by Kevin Walsh

There is an interesting building on Broadway and 31st Street by the el in Astoria. It appears to be two separate buildings, but that’s only because the right side has received an “update” and the Ionic pilasters and arched windows, lintels, etc have been stripped away. But that’s not what’s interesting…

This photo from the GAHS archives shows I’m all wet about the trim being stripped off.


The roof treatments on both sides of the building feature…


… caducei, or two snakes entwined around a staff. The symbol is associated with Hermes, the Greek messenger god (the Romans called him Mercurius) and it was generally found on commercial buildings from the 18th and early 19th Centuries. It was also used as a symbol for speed — a caduceus can be found on remaining stations or overpasses of the NY, Westchester and Boston Railroad in the Bronx, much of which is now the Dyre Avenue line (#5 train).

It’s a commonly made mistake equating the caduceus with the medical profession. In medicine the symbol is the Rod of Asclepius, which has one entwined snake, not two.



Yvonne Temann June 20, 2015 - 10:27 pm

Kevin, as always, you are the best when it comes to NYC trivia. Kudos!

AnthonyP June 22, 2015 - 4:14 pm

Are you sure it’s one building? It looks like the right side was built as an addition to a freestanding building on the left. This is based on two things:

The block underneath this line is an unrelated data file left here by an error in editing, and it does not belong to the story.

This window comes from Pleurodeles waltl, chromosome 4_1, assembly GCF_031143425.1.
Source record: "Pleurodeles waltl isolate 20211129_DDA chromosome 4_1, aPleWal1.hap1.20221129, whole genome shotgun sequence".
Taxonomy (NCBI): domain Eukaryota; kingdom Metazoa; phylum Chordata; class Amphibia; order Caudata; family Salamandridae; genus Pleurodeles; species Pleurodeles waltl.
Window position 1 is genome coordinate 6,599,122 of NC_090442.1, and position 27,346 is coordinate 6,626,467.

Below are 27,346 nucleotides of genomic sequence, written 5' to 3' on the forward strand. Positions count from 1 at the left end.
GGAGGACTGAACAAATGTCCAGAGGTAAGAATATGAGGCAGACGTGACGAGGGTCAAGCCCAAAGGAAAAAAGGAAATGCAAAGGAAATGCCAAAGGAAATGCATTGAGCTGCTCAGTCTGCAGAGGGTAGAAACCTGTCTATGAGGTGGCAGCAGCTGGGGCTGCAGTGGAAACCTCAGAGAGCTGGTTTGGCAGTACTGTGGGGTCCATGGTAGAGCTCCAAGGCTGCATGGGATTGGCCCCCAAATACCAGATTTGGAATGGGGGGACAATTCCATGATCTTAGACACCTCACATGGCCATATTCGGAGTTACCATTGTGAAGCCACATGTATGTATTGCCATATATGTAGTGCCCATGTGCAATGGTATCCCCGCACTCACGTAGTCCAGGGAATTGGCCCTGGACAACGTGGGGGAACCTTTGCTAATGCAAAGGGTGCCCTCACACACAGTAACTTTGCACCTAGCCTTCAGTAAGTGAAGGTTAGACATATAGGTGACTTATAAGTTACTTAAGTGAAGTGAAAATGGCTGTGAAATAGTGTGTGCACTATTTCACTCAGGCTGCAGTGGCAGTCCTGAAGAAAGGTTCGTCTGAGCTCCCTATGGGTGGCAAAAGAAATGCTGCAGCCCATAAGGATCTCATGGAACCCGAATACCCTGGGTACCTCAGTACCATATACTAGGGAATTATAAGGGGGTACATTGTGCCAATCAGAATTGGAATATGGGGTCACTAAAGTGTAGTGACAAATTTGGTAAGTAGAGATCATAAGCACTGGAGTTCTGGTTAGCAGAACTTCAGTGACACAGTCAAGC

1. The front wall on the right side is set back from the left (note the jog in the roofline and in the closeup of the left side windows)
2. The roof treatment is not symmetric. Note that it does not extend all the way to the right hand wall while it appears to wrap around the left wall, and how the left side before the jog is centered on that side of the building.

Brian Formoe June 23, 2015 - 7:07 pm

Because I love New York and your exceptional blog, I decided to take your building I.D. challenge. However, being located in Florida makes it decidedly more difficult. After finding 31st Street was previously Debevoise, I decided to go back and read your 2014 Astoria tour piece. Should have started there! An alternative address seems to be 31-85 31st Street and indeed there is a major entrance there.I wish I could figure out the building numbering system for this area to compare it to the “19 teens”, but the “New York Times” article referenced below has a school building at 85 Debevoise in 1907. This is earlier than the current 1921 listing, and the building seems a little small for 1630 seats, but it would be a possible tie-in for the cornice theme. I look forward to reading some additional scholarship and will keep hunting. Wish I could take the tour.
September 05, 1907 – – Print Headline: “38,955 NEW SEATS FOR SCHOOL PUPILS; Better Arrangements for the Housing of Students This Fall Than in Years. MOST CONTRACTS ON TIME 11,330 More Sittings Will Be Ready Later — Supt. Snyder Reports Means to Relieve Crowding. SCHOOL PRINCIPALS SHIFTED. One Who Aroused Christmas Exercise Discussion Gets New Place
Part of the above article says: “In Queens two large schools will not open until October. They are
N0. 85, Debevoise Avenue, Long Island City, with 1,630 seats, which will be ready on Oct. 12, and No. 68, Bergen Avenue, Evergreen, with 1,150 seats, which will open on Oct. 1.”

Brian Formoe June 24, 2015 - 12:02 am

Well, found the actual PS85, The Judge Charles J. Vallone School,on 31st. Although it appears of more recent vintage, it was construced in 1907 and is still in use. The search continues.

Brian Formoe June 24, 2015 - 10:51 pm

Still Intrigued. Here’s a pre-el picture from the Greater Astoria Historical Society. Note the trim doesn’t wrap the whole building.


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